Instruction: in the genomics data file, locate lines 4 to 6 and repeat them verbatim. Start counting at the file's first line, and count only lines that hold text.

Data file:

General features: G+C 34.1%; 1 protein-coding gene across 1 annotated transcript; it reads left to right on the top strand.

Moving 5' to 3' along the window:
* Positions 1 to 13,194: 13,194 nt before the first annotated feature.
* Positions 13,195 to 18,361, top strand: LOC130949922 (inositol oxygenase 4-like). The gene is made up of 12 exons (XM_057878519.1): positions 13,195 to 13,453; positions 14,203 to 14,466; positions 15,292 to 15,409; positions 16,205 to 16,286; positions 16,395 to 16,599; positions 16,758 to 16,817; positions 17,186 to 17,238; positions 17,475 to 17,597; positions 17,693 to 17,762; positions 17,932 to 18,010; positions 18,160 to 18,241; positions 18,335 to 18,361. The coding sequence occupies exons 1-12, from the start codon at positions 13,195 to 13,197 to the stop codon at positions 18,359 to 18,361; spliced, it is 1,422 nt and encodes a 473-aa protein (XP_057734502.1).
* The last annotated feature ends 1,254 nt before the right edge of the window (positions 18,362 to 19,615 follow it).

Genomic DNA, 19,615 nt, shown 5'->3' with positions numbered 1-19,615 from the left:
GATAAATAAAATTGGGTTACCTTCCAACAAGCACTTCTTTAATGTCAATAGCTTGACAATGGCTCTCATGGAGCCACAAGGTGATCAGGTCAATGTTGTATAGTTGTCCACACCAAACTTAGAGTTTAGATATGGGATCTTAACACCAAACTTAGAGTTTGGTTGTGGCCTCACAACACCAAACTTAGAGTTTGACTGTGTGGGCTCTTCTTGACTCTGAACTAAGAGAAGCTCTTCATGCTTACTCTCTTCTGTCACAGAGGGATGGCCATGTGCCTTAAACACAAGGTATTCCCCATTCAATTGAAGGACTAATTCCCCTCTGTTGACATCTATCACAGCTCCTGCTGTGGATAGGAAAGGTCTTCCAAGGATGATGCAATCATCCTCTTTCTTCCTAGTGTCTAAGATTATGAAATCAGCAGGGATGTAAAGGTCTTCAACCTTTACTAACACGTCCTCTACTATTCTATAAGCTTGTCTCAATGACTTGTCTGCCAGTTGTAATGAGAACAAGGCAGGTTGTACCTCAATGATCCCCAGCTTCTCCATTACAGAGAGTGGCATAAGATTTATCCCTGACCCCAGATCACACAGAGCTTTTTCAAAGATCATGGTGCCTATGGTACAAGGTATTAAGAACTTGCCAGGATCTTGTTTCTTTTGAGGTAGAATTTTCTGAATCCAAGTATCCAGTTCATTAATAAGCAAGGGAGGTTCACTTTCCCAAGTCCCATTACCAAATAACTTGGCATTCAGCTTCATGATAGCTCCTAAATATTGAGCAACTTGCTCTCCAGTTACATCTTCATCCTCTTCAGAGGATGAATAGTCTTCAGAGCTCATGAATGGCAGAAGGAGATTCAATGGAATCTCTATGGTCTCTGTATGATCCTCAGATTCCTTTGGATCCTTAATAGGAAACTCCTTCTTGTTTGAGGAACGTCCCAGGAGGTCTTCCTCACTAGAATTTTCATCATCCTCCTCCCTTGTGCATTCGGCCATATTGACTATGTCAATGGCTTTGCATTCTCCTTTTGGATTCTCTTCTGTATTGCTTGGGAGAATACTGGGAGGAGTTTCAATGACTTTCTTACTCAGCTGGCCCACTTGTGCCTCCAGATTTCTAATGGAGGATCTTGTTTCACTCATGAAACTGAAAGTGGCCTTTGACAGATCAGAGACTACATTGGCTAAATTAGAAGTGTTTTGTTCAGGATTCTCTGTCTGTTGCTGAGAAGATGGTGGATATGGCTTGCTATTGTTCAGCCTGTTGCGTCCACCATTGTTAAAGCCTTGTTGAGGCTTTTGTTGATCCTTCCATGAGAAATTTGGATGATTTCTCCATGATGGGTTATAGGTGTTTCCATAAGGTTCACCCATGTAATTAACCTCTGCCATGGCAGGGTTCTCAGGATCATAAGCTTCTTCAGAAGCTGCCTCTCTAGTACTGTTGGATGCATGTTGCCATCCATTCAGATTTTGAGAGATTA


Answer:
* Positions 13,195 to 18,361, top strand: LOC130949922 (inositol oxygenase 4-like). The gene is made up of 12 exons (XM_057878519.1): positions 13,195 to 13,453; positions 14,203 to 14,466; positions 15,292 to 15,409; positions 16,205 to 16,286; positions 16,395 to 16,599; positions 16,758 to 16,817; positions 17,186 to 17,238; positions 17,475 to 17,597; positions 17,693 to 17,762; positions 17,932 to 18,010; positions 18,160 to 18,241; positions 18,335 to 18,361. The coding sequence occupies exons 1-12, from the start codon at positions 13,195 to 13,197 to the stop codon at positions 18,359 to 18,361; spliced, it is 1,422 nt and encodes a 473-aa protein (XP_057734502.1).
* The last annotated feature ends 1,254 nt before the right edge of the window (positions 18,362 to 19,615 follow it).

Genomic DNA, 19,615 nt, shown 5'->3' with positions numbered 1-19,615 from the left: